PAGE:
On Tue, Sep 19, 2017 at 4:08 PM, James Ralston <ralston(a)pobox.com> wrote:
I could just issue individual getpwnam()/getgrnam() calls for every
user/group object, and let sssd synthesize the entries. But this
would require careful tuning of sssd's cache configuration options
to avoid significant delays, and even then, this would pound our AD
domain controllers with thousands and thousands of lookup requests
every time we regenerate the synthesized passwd/group files (which
will probably be hourly).
It just occurred to me that I can cheat.
For any given user or group, I know that sssd calculates the id from
the SID by hashing the non-RID component of the SID to yield a base
offset, and then adding the value of the RID. The hashing of the SID
component to yield the base offset is the tricky part, because there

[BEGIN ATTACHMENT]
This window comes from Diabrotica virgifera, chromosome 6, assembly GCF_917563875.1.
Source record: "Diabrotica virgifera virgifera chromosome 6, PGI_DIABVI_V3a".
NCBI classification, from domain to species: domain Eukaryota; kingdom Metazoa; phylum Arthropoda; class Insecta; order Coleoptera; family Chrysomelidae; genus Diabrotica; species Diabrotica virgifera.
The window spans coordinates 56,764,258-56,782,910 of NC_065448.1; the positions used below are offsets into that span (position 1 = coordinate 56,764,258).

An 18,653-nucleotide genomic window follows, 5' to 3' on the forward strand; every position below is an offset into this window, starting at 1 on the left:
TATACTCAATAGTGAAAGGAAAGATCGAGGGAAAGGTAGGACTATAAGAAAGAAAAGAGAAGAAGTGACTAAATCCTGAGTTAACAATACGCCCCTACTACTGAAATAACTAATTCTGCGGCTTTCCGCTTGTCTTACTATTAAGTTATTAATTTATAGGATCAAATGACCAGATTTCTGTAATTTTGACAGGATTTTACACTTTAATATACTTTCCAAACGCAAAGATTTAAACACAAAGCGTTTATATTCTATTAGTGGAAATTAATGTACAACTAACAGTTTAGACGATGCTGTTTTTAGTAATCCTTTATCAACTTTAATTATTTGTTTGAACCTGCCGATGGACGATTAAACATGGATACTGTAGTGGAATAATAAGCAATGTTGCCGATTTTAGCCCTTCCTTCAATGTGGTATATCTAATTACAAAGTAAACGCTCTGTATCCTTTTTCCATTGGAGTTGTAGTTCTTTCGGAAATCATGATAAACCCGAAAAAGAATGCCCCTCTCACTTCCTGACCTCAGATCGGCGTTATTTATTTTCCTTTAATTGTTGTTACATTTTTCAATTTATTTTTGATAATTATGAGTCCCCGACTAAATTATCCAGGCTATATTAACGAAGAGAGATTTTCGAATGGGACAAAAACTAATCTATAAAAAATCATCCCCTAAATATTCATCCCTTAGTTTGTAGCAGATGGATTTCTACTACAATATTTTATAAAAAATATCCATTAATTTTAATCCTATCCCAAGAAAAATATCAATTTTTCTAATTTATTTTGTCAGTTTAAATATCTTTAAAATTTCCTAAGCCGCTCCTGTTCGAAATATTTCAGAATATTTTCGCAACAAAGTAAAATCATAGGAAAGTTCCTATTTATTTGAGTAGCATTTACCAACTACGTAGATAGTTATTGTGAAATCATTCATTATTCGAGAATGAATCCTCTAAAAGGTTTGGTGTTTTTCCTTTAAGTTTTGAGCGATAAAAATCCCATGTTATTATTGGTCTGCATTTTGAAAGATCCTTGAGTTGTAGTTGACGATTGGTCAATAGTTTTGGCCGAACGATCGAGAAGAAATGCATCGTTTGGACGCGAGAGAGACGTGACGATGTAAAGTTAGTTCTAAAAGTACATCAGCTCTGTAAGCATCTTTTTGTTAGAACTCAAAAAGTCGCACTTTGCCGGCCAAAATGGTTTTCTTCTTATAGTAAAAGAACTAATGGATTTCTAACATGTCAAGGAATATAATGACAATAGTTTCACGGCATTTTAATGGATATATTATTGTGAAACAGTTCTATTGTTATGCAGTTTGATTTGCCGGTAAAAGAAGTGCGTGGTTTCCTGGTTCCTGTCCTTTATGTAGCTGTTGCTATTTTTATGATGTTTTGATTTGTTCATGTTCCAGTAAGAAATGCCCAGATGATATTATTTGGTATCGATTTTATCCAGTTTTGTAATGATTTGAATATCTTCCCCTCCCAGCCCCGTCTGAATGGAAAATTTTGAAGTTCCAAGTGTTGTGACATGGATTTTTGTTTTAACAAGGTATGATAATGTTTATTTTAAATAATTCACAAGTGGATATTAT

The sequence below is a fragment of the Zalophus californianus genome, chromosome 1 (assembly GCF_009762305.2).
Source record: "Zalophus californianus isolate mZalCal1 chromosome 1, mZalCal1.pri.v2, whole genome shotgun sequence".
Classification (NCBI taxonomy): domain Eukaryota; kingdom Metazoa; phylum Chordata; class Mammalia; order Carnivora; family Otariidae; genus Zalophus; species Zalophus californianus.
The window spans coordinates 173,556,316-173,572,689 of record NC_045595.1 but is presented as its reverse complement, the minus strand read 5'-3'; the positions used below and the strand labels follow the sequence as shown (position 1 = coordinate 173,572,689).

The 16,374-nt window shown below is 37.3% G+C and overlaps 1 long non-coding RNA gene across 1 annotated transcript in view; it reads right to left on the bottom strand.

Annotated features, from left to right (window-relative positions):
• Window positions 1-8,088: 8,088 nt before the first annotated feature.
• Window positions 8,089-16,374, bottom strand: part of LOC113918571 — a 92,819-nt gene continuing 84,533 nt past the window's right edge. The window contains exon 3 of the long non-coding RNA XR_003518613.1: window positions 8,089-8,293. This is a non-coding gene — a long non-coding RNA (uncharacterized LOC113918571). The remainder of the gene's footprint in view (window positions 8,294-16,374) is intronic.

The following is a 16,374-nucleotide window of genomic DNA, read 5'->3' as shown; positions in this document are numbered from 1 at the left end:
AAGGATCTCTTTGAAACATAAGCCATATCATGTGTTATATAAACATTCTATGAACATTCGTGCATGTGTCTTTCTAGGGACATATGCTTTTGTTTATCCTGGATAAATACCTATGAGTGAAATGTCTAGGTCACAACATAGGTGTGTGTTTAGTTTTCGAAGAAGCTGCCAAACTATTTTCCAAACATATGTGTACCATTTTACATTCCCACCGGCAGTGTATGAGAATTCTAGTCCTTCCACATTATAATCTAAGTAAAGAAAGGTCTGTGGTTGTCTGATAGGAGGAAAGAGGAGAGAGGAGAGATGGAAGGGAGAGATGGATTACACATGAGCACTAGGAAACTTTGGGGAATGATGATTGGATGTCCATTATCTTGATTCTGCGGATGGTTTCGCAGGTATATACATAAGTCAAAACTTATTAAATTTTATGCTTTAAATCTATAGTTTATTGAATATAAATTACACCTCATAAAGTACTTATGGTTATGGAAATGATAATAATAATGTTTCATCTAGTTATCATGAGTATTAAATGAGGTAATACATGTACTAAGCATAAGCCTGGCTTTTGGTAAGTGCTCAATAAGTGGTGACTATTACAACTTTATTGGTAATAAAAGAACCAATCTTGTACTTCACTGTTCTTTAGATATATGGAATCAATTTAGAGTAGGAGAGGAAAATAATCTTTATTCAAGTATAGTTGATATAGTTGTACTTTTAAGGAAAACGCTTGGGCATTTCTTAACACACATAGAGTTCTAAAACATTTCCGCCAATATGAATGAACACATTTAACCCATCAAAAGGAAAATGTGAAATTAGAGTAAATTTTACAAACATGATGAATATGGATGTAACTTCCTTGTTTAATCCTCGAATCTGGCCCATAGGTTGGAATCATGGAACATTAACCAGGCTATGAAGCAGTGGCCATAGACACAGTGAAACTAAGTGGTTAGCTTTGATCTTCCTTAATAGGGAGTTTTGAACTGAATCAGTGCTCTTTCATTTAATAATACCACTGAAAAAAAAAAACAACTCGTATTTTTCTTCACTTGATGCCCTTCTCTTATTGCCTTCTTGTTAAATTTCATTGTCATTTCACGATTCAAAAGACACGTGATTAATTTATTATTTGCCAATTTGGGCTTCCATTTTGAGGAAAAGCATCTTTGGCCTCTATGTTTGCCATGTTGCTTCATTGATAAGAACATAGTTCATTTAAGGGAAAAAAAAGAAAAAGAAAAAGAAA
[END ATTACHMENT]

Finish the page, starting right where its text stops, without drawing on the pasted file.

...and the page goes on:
are many configuration options that can influence how that happens.
But I can derive the base offset that sssd is using by issuing a
getgrnam() call for "Domain Users", taking the gid, and subtracting
the Domain Users's RID (which I can derive from the SID, but is always
513). And once I have the base offset that sssd is using, I don't need
to issue any more getpwnam()/getgrnam() calls, because I can calculate
the uid/gid for any object by adding the object's RID (which I can
extract from the SID) to the base offset.
Can anyone see any problems or drawbacks to this approach?